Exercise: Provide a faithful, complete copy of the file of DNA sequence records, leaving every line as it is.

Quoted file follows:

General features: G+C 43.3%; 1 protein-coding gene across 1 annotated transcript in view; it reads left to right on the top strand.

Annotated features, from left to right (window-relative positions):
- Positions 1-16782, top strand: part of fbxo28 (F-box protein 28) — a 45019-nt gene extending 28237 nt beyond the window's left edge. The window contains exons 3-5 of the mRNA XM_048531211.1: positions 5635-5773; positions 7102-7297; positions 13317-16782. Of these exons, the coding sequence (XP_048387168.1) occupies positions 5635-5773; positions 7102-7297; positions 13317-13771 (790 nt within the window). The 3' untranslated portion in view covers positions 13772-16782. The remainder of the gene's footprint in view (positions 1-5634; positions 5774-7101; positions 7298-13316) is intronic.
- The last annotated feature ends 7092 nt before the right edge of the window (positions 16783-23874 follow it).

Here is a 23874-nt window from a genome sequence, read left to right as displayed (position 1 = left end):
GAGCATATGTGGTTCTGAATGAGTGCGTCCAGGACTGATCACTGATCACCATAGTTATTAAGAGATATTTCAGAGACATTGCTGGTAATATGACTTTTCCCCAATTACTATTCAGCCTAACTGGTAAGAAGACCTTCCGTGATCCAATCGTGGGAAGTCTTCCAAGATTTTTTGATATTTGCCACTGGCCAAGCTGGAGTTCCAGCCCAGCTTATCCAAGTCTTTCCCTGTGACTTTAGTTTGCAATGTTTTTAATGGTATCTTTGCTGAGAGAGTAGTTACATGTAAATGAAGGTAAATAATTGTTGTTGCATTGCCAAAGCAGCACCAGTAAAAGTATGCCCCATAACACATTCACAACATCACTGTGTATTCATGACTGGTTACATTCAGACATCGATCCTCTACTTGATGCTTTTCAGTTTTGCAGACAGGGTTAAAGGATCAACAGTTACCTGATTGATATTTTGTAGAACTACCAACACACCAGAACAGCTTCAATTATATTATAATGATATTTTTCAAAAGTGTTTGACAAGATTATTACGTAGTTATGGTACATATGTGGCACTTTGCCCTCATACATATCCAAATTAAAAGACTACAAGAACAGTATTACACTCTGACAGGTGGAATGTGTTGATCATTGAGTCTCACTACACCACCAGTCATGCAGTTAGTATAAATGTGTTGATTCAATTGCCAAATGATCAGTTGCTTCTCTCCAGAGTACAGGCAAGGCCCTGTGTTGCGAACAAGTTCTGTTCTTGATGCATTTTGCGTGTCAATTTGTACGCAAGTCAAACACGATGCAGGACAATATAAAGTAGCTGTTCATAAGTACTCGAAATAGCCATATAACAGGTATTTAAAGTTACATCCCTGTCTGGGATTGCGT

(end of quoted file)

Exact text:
General features: G+C 43.3%; 1 protein-coding gene across 1 annotated transcript in view; it reads left to right on the top strand.

Annotated features, from left to right (window-relative positions):
- Positions 1-16782, top strand: part of fbxo28 (F-box protein 28) — a 45019-nt gene extending 28237 nt beyond the window's left edge. The window contains exons 3-5 of the mRNA XM_048531211.1: positions 5635-5773; positions 7102-7297; positions 13317-16782. Of these exons, the coding sequence (XP_048387168.1) occupies positions 5635-5773; positions 7102-7297; positions 13317-13771 (790 nt within the window). The 3' untranslated portion in view covers positions 13772-16782. The remainder of the gene's footprint in view (positions 1-5634; positions 5774-7101; positions 7298-13316) is intronic.
- The last annotated feature ends 7092 nt before the right edge of the window (positions 16783-23874 follow it).

Here is a 23874-nt window from a genome sequence, read left to right as displayed (position 1 = left end):
GAGCATATGTGGTTCTGAATGAGTGCGTCCAGGACTGATCACTGATCACCATAGTTATTAAGAGATATTTCAGAGACATTGCTGGTAATATGACTTTTCCCCAATTACTATTCAGCCTAACTGGTAAGAAGACCTTCCGTGATCCAATCGTGGGAAGTCTTCCAAGATTTTTTGATATTTGCCACTGGCCAAGCTGGAGTTCCAGCCCAGCTTATCCAAGTCTTTCCCTGTGACTTTAGTTTGCAATGTTTTTAATGGTATCTTTGCTGAGAGAGTAGTTACATGTAAATGAAGGTAAATAATTGTTGTTGCATTGCCAAAGCAGCACCAGTAAAAGTATGCCCCATAACACATTCACAACATCACTGTGTATTCATGACTGGTTACATTCAGACATCGATCCTCTACTTGATGCTTTTCAGTTTTGCAGACAGGGTTAAAGGATCAACAGTTACCTGATTGATATTTTGTAGAACTACCAACACACCAGAACAGCTTCAATTATATTATAATGATATTTTTCAAAAGTGTTTGACAAGATTATTACGTAGTTATGGTACATATGTGGCACTTTGCCCTCATACATATCCAAATTAAAAGACTACAAGAACAGTATTACACTCTGACAGGTGGAATGTGTTGATCATTGAGTCTCACTACACCACCAGTCATGCAGTTAGTATAAATGTGTTGATTCAATTGCCAAATGATCAGTTGCTTCTCTCCAGAGTACAGGCAAGGCCCTGTGTTGCGAACAAGTTCTGTTCTTGATGCATTTTGCGTGTCAATTTGTACGCAAGTCAAACACGATGCAGGACAATATAAAGTAGCTGTTCATAAGTACTCGAAATAGCCATATAACAGGTATTTAAAGTTACATCCCTGTCTGGGATTGCGT